08 October 2012
OPINION ENTITLEMENT DISAVOWED
Whoa, there's a bold statement in a nation founded upon, among other principles, free speech. Allow me to clarify. Whether in public debate or private discussion over a topic of controversy, there are (a) opinions based on evidence, and there are (b) opinions based on feelings or beliefs. The former have a legitimate place in our discourse, since they are substantiated. The latter can lay no claim to legitimacy, since they reflect personal bias unrelated to fact.
The next time you hear someone (including yourself) say, "I'm entitled to my opinion", ask which kind of opinion is being defended ~ one based on evidence, or one based on belief. Even more fundamentally, ask what the assertion truly means. If it means no one can stop you from thinking or concluding what you wish, that's superficially true, but also of little value. If it means your views should be treated as valid, regardless of a lack of evidence to support them, that is clearly not true. For many centuries, common opinion held that the earth was flat. That didn't make it so.
Opinions come in several flavors ~ public opinion, scientific opinion, judicial opinion, and editorial opinion. In each flavor, it is paramount that any conclusion be based on sound, persuasive evidence. Opinions may change over time, as our understanding of issues or events clarifies. But the requirement for evidence holds.
So if your opinion regards a question of personal taste or prejudice, you can certainly entertain it within your own mind. What you cannot do (within the bounds of discourse with others) is advance that opinion as if it carried any persuasive weight. It does not.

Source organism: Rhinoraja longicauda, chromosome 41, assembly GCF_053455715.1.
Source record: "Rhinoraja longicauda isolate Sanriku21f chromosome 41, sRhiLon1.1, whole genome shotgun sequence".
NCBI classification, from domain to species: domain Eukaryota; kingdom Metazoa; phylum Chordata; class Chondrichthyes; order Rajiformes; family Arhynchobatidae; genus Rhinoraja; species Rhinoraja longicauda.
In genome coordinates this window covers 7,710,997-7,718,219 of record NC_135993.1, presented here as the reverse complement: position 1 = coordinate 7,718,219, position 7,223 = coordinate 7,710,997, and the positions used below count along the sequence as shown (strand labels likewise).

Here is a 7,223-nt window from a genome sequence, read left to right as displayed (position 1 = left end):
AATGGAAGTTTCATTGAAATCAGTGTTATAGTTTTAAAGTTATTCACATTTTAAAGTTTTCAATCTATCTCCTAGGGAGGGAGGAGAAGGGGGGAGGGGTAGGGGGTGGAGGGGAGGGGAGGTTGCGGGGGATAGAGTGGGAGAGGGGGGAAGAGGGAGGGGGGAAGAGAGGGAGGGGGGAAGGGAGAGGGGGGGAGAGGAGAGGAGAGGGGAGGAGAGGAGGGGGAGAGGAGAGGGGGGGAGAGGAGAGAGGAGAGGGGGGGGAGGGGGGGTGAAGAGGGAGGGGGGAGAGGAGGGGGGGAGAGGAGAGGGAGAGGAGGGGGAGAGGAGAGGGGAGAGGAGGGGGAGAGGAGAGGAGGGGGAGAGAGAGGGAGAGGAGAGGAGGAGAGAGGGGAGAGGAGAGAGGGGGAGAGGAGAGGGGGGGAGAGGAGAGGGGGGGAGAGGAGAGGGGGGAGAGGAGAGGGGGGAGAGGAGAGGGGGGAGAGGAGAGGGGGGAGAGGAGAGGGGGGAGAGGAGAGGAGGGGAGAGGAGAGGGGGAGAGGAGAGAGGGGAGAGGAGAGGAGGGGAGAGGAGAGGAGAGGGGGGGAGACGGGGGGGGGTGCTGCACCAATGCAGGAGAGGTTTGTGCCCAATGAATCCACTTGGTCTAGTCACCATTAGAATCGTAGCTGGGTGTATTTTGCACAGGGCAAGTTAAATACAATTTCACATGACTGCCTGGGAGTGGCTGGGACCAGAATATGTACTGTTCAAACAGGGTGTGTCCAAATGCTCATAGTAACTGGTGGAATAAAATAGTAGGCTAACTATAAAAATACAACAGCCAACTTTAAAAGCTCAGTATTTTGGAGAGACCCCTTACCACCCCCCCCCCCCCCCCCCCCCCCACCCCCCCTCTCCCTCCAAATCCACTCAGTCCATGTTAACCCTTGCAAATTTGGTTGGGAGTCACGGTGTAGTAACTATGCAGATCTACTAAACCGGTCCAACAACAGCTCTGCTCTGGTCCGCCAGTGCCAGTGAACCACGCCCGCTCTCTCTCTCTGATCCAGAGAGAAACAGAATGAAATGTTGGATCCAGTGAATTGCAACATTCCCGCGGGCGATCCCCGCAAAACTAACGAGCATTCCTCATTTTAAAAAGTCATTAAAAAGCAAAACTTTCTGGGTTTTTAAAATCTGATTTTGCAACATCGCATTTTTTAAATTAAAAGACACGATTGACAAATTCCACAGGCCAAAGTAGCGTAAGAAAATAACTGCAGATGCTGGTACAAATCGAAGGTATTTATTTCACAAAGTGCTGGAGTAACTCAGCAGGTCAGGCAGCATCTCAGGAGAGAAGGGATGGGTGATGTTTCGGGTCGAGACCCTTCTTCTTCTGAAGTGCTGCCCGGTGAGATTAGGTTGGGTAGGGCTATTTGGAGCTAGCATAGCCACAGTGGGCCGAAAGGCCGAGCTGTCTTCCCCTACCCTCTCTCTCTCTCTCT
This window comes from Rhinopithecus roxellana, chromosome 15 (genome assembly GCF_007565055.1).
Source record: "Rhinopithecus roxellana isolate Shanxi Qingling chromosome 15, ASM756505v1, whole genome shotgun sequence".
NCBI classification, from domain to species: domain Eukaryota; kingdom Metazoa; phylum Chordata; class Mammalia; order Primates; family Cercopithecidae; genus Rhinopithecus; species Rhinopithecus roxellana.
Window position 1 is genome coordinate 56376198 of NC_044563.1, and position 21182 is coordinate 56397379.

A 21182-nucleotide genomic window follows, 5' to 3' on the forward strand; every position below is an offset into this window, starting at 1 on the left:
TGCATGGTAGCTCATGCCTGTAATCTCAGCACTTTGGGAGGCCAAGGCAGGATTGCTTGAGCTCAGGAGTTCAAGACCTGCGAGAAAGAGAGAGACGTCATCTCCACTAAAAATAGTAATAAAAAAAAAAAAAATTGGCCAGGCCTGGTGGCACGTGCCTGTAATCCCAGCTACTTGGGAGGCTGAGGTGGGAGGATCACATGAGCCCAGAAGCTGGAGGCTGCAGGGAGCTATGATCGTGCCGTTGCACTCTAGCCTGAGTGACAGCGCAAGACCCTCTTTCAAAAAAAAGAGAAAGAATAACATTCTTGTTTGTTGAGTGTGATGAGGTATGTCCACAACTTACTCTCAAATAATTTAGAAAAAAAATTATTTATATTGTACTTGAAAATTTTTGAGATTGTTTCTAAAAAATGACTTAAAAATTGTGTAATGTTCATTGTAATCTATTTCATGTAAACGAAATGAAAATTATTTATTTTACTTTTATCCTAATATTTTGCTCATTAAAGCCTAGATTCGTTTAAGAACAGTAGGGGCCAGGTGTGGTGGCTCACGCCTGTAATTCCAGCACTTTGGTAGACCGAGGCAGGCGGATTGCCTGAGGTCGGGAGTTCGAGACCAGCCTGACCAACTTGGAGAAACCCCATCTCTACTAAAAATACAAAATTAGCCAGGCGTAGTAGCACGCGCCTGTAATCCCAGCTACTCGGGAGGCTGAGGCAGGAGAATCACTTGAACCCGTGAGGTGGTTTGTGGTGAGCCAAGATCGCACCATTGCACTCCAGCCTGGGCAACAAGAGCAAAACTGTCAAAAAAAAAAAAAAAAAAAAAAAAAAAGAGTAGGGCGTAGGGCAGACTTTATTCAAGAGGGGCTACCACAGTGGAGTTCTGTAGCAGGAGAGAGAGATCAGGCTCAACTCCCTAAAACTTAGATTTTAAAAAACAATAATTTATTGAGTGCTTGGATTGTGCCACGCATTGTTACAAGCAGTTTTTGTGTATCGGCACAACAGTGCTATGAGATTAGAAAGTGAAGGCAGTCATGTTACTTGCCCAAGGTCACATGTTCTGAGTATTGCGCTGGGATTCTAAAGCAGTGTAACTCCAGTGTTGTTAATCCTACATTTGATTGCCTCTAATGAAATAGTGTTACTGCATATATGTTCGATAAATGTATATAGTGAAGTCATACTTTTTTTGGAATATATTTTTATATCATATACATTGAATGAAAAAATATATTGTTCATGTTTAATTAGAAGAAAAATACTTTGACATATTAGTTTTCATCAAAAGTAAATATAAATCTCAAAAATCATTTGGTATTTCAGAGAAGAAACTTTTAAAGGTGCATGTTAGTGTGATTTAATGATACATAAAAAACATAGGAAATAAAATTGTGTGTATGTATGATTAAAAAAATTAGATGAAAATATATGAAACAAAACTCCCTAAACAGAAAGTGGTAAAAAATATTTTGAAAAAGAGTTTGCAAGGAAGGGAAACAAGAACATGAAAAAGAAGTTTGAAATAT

If, on the other hand, your opinion regards a political, scientific, or legal issue, then it carries persuasive weight only if it is supported by legitimate evidence founded in expert application of relevant facts. If your opinion is unsupported, then no, you do not have the right to claim it as a substitute for truth.
I offer for your consideration a brief article by philosopher Patrick Stokes, on this very subject. The writer has a wry sense of humor, and several penetrating insights into the nature of opinions and their expression. The art of rhetoric is founded on the philosophical principles of logical reasoning, and the detection of fallacies. If more people, most especially more politicians, adhered to these principles, ours would be a saner and safer world.
As Harlan Ellison observed, "You are not entitled to your opinion. You are entitled to your informed opinion. No one is entitled to be ignorant."